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Effects of Calcium and Nitrogen Fertilizers, Fungicides, and Tillage Practices on Incidence of Sclerotium rolfsii on Processing Carrots. Z. K. Punja, Research Scientist and Manager, Campbell Institute for Research and Technology, Route 1, Box 1314, Davis, CA 95616. J. D. Carter, Research Assistant, Campbell Soup Company, Route 2, Box 98, Maxton, NC 28365; and G. M. Campbell, Research Scientist, and E. L. Rossell, Research Specialist, Campbell Institute for Research and Technology, P.O. Box 508, Cairo, GA 31728. Plant Dis. 70:819-824. Accepted for publication 22 March 1986. Copyright 1986 The American Phytopathological Society. DOI: 10.1094/PD-70-819.

Incidence of root rot caused by Sclerotium rolfsii on processing carrots in North Carolina and Georgia was reduced in 1983 and 1984 by deep plowing infested fields before planting compared with disking. Reduction in disease incidence after plowing was attributed to burial of sclerotia at depths where germination and infection were prevented. Three applications to deep-plowed plots of calcium nitrate or urea at 112 kg of calcium or nitrogen per hectare, respectively, ammonium bicarbonate (NH4HCO3) at 84 kg of nitrogen per hectare, or PCNB at 56 kg/ha reduced the percentage of dead plants at the end of the growing season to less than 5%; on untreated plots, disease incidence was 16.8%. On disked plots, only PCNB provided a similar level of control. Calcium levels in carrots receiving calcium nitrate or calcium sulfate were significantly (P ≤ 0.05) higher than in carrots from unfertilized plots. Application of ammonium bicarbonate, urea, or PCNB to soil reduced germination of sclerotia and the extent to which mycelia grew to infect carrot tissue. Viability of sclerotia buried in field plots was significantly reduced by one application of ammonium bicarbonate compared with sclerotia in untreated plots. Combining deep plowing and applications of a calcium fertilizer and ammonium bicarbonate provides effective and economical control of S. rolfsii on processing carrots.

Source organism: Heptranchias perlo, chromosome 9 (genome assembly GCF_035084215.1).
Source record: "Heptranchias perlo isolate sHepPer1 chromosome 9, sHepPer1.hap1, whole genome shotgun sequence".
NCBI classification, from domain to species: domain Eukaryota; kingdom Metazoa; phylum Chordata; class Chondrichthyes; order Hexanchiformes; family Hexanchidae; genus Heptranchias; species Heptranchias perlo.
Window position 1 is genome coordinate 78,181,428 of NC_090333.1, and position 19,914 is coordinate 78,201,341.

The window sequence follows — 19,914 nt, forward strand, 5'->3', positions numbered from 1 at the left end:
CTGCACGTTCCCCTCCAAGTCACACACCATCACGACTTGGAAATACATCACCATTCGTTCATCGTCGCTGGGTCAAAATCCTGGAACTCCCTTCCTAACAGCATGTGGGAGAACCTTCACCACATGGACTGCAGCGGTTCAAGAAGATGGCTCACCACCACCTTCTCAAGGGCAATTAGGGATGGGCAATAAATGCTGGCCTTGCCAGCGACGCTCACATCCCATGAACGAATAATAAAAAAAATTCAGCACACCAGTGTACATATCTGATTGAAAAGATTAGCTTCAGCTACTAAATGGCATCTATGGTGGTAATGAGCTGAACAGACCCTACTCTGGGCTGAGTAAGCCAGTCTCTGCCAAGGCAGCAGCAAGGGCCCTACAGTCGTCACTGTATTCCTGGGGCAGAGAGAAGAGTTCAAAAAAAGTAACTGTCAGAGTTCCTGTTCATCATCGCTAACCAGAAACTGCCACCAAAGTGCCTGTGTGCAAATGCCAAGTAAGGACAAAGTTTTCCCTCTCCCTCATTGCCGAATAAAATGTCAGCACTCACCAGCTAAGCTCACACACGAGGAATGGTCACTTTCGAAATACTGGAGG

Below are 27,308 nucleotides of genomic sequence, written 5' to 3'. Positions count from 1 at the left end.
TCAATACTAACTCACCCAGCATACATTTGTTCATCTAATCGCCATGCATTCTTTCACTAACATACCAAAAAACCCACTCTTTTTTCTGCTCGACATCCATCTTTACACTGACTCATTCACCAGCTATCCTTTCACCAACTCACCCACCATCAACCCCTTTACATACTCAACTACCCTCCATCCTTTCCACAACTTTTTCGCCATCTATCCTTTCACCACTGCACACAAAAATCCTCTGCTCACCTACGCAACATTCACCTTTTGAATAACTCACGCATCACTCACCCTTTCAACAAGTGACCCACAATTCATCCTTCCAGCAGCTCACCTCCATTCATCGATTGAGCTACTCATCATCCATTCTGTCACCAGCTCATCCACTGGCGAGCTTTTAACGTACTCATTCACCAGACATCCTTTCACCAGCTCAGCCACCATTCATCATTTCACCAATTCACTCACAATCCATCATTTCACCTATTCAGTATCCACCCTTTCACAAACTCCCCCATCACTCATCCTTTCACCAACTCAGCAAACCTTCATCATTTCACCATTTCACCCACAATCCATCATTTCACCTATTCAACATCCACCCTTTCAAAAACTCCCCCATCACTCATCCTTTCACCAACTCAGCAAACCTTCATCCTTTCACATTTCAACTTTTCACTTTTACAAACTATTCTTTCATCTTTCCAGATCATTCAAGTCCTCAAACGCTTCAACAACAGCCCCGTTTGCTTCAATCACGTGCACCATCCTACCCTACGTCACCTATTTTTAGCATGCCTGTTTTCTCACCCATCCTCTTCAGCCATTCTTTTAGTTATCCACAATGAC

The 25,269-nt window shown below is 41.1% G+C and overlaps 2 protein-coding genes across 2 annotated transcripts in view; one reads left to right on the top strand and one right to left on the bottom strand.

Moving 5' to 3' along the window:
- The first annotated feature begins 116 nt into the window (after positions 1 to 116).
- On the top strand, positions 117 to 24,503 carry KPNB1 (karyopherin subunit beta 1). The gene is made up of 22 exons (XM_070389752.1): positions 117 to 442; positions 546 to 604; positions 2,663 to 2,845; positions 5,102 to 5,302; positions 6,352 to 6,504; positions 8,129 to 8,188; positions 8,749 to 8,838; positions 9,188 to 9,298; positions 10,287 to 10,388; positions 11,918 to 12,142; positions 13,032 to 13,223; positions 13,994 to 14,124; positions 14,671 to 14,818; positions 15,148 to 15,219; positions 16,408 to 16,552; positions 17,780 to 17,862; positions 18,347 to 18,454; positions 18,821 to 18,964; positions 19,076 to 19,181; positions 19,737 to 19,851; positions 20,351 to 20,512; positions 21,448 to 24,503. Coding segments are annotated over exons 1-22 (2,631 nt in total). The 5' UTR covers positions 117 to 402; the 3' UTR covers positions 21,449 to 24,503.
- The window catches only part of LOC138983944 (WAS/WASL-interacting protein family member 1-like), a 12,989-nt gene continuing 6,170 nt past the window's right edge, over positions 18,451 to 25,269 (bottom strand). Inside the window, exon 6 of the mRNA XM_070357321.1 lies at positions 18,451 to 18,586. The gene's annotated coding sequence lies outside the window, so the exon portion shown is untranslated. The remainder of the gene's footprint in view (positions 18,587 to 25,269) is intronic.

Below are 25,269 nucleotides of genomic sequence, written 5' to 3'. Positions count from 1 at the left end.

Keyword(s): cultural control, southern blight.